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Legendary Pittsburgh Restauranteur Joseph Costanzo Jr. Reveals all in Memoir with “On The Rocks”

Legendary Pittsburgh Restauranteur Joseph Costanzo Jr. Reveals all in his Tasty Memoir with “On The Rocks”

On the Rocks chronicles the real-life journey of restaurateur Joseph Costanzo Jr., from his rise to success in the 1990s as a owner of the highly acclaimed Primadonna Restaurant, radio host, columnist, and aspiring politician to his sharp fall in the early 2000s, ending in an investigation and a stint in federal prison.

Costanzo is a complex character, whom readers will admire for his confidence and rebuke for his arrogance, will love for his generosity and despise for his egotism, and will learn from in both his attention to detail and lack thereof.

This driven, not-your-average-Joe is an unforgettable character who achieves the seemingly impossible but can’t help getting in his own way. Come along with Joe for a bumpy ride on the rocks

On the Rocks: The Primadonna Story, co-written by Maria C. Palmer and Ruthie Robbins is available now on Amazon,, Walmart, Target.  Signed copies at the Heinz History Center. Also follow them on Facebook and Instagram.

Today, we’re having a conversation with all three: Joseph Costanzo Jr., co-writers Maria C. Palmer and Ruthie Robbins.

The conversation has been edited for clarity and length.  Find the un-edited conversation on our FlavRReport YouTube channel.

Something that I find amazing, this book has been 17 years in the process. Is that an accurate piece of trivia?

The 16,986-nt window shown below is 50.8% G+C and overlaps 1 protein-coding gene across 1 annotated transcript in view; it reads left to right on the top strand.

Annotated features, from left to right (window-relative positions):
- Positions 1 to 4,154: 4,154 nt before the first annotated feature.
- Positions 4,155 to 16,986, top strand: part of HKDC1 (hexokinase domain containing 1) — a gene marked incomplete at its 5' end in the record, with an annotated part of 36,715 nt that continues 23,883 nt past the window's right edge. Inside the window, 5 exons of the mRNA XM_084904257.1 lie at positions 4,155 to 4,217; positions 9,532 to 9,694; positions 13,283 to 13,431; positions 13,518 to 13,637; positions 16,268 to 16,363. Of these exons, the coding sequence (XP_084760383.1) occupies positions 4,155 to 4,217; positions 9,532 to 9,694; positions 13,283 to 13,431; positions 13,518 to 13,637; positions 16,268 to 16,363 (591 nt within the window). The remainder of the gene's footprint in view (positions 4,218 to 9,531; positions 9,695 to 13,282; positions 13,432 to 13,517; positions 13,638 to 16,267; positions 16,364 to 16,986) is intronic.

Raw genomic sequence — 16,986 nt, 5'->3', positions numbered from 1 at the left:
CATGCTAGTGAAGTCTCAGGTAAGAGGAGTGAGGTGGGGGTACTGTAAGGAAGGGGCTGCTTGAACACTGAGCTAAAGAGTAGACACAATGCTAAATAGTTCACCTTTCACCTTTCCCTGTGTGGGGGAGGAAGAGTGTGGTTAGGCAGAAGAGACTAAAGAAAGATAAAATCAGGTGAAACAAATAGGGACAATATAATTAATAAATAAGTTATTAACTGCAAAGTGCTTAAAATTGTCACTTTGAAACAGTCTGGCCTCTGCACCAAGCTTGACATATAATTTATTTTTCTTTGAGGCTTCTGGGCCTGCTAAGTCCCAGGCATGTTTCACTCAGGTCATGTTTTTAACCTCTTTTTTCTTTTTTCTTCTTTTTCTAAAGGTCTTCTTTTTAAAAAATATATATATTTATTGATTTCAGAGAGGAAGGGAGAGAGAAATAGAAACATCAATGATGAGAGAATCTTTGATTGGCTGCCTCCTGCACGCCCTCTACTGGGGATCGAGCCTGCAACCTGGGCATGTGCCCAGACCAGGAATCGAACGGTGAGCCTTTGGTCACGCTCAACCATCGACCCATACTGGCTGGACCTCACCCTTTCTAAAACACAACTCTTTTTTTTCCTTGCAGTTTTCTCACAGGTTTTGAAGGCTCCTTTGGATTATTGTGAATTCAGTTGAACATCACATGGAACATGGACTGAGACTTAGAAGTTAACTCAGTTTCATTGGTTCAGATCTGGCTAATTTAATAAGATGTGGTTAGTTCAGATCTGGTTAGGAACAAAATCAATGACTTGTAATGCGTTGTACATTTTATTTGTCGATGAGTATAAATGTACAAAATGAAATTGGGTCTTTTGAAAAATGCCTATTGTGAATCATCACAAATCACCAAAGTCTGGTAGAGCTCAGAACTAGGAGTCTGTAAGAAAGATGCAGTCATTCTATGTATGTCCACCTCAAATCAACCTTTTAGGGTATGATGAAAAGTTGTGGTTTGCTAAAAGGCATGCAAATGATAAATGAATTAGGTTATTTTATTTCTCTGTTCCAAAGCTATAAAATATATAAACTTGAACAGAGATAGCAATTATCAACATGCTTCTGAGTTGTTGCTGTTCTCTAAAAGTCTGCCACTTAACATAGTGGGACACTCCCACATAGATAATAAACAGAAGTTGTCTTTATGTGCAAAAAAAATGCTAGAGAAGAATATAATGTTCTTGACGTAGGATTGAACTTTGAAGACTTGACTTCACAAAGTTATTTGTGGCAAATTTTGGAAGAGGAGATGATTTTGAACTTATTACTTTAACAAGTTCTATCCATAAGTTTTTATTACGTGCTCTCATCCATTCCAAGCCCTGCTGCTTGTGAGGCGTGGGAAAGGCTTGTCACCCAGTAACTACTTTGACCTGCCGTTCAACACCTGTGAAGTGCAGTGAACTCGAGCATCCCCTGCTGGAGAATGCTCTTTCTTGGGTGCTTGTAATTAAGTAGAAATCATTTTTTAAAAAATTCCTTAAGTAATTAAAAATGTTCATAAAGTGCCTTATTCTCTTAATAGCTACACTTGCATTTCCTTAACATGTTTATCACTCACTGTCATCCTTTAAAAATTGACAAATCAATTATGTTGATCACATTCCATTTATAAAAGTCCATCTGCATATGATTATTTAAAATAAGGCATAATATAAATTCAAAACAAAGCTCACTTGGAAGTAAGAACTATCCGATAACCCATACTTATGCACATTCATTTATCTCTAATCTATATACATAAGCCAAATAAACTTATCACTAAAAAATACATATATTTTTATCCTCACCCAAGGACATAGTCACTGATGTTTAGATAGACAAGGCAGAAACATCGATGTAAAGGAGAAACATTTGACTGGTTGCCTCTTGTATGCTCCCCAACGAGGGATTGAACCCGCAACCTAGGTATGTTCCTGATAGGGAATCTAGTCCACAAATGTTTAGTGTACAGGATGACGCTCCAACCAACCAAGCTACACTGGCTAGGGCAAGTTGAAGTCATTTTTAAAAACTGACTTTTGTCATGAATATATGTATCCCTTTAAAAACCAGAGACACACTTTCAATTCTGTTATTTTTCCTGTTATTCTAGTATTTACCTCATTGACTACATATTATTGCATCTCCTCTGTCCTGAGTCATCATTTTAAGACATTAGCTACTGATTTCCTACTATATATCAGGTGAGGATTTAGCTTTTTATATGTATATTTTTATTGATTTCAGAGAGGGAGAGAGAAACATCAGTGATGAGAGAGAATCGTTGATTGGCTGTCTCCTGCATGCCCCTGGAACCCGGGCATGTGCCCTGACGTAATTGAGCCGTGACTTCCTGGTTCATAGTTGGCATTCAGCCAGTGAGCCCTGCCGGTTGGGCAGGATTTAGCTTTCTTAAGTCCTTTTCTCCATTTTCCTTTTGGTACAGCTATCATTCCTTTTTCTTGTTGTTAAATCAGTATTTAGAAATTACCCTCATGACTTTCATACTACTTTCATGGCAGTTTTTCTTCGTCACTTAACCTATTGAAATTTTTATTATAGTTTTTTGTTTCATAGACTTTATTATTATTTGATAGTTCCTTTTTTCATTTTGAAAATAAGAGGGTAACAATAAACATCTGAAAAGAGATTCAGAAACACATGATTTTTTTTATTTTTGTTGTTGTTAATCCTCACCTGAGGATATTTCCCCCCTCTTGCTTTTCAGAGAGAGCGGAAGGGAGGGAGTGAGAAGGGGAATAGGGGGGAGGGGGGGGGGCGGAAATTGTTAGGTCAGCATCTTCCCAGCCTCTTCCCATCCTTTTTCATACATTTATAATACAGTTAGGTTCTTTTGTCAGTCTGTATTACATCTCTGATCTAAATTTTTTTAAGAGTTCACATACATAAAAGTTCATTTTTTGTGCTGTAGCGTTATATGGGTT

Maria C. Palmer: 100%. Yes, that is a very accurate piece of trivia.

So way back 17 years ago, what sparked this for you?

Maria C. Palmer: A couple of things. I think that because the restaurant was such a significant part of our lives, and it was always the highlight of my father’s life. Once it went away, the spark kind of went away, too. And I wanted to bring that back in my Dad. So I started asking him lots of questions about his life. Specifically for a family history. At the time, being a writer myself, in addition to grant writing, I’m also a writer and I can really spot a good story that has commercial value.

On The Rocks co-author Maria C. Palmer

On The Rocks co-author Maria C. Palmer

There were just so many wonderful elements to his story. So I started recording some vignettes of different things that had happened throughout his life. But not really knowing and or intending at the time that it would be a book. 

But as we went on, I saw that the potential was there and I was lucky enough to still be in contact with my former teacher, Ruthie Dines Robbins and brought the project to her and asked her if she would be willing to work on it with me.

It was really from there that we decided it would become a book and that we would work together diligently for probably 10 years together.